Adult dogs in their prime also require a balance in antioxidants to reduce systemic inflammation and restore active muscles. They should receive Vitamin E and C to support their immune system, joint health, and prevent inflammation. As they grow older, they may be exposed to different diseases from diabetes to cancers, which can be prevented by polyphenols.  Parents to adult dogs must acknowledge the most suitable food for their loved one that is comprised of the right amount of nutrients and can look to the IAMS line as they are formulated to support healthy bones and joint health, scientifically proven for healthy digestion with a good fibre and prebiotic blend, as well as antioxidants for a strong immune system.
     

    Besides life stage, balanced nutrition should be adjusted to their breed, which give insight to different factors like weight, mouth size, and energy level. This will then determine the type of kibble and food given. Smaller breeds tend to be more active, requiring the same essential nutrients and prebiotics for a healthy body as well as smaller-sized kibble designed specifically for their smaller mouths. As smaller dogs relatively have a high metabolism, higher levels of protein, fat, and essential fatty acids like omega 3 and omega 6 are some of the important nutrients that should be available in their food. On the other hand, larger breeds require foods that are lower in fat and calories, contain slightly lower levels of calcium and phosphorus, and have a specific balance of calcium-to-phosphorus ratio to support stronger bones and muscles.  Owners can look to products like the small breed line from IAMS, containing 7 essential nutrients to build strong muscles, support their tiny immune system while protecting their healthy skin and coat, and the product line for adults for large breeds.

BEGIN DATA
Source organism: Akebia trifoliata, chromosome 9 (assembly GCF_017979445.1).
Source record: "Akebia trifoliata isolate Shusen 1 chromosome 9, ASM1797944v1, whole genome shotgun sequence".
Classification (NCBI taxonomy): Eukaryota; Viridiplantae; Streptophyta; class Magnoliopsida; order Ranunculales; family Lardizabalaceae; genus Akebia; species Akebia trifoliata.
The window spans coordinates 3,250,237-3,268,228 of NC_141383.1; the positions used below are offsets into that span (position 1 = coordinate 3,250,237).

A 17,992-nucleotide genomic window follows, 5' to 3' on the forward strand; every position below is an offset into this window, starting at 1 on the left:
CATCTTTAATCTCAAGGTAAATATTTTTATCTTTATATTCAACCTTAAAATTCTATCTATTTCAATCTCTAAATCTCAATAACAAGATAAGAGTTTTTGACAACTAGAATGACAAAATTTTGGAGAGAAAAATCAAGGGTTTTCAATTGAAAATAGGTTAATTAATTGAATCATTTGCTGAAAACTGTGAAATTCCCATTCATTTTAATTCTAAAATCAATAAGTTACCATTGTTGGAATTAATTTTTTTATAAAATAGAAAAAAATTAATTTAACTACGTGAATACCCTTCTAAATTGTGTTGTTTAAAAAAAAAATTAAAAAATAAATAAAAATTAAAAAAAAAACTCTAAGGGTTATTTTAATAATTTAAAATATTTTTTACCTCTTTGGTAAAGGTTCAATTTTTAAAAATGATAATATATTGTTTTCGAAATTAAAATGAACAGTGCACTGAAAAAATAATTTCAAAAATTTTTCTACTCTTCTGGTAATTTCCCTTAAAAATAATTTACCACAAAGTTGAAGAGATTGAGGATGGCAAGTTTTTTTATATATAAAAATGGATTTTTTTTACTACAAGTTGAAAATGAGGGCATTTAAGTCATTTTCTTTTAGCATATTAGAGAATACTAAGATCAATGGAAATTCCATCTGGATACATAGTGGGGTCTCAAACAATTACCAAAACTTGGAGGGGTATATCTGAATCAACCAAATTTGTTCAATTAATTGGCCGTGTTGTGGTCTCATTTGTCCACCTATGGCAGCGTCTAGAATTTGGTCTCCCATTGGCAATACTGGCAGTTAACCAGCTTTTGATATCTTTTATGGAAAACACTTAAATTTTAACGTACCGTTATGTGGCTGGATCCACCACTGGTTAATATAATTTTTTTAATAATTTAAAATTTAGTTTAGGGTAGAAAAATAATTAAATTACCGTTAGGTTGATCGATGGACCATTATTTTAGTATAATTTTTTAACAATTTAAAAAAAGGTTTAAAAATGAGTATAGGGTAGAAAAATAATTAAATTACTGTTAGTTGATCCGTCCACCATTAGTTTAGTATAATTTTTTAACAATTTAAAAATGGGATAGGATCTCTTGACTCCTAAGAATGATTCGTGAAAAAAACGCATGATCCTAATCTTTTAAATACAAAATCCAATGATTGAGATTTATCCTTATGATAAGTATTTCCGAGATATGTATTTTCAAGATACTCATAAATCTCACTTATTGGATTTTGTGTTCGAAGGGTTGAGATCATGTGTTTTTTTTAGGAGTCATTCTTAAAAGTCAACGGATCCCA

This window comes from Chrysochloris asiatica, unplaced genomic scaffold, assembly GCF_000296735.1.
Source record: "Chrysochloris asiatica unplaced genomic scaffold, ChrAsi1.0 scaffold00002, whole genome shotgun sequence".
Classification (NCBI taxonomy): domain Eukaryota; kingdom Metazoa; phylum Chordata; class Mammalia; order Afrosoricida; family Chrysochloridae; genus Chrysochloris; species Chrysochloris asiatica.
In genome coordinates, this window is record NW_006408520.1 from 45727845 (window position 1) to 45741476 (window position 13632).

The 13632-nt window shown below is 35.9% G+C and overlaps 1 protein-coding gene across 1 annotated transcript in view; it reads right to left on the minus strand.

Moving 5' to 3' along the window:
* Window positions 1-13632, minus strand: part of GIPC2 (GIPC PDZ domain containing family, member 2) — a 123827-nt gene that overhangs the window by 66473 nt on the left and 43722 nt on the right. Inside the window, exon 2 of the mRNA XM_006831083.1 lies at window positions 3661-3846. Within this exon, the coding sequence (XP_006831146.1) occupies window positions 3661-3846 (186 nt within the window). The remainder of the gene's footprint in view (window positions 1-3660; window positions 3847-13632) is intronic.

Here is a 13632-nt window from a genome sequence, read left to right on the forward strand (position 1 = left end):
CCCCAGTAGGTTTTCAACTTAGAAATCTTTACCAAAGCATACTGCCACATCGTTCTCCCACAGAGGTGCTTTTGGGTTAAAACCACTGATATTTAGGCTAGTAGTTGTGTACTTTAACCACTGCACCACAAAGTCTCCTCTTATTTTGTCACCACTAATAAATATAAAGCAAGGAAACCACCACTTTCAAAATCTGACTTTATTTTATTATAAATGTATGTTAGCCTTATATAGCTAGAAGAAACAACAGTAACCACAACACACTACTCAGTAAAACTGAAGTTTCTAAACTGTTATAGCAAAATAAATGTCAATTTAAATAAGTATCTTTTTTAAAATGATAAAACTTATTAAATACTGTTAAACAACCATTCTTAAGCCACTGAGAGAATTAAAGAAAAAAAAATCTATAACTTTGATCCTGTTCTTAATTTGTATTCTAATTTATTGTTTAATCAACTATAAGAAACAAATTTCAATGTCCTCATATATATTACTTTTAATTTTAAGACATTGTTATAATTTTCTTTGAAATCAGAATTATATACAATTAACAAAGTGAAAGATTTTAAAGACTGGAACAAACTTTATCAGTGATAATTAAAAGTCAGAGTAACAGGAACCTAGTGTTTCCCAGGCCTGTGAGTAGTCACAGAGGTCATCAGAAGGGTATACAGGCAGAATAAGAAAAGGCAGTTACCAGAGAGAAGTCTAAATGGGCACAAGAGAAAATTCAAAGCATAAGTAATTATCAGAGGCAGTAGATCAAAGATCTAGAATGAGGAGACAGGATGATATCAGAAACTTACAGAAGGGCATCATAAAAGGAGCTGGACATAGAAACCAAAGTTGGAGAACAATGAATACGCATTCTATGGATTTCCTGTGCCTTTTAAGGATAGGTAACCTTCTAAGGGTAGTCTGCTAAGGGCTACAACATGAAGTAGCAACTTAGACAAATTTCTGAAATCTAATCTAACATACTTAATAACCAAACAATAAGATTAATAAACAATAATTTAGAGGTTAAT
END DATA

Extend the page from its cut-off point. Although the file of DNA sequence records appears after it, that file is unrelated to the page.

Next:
Dog parents must acknowledge and understand the unique needs, life stage and characteristics in their dog to choose the right dog food so their furry ones can grow into their healthiest selves. Make sure to visit your vet regularly to check these components as well!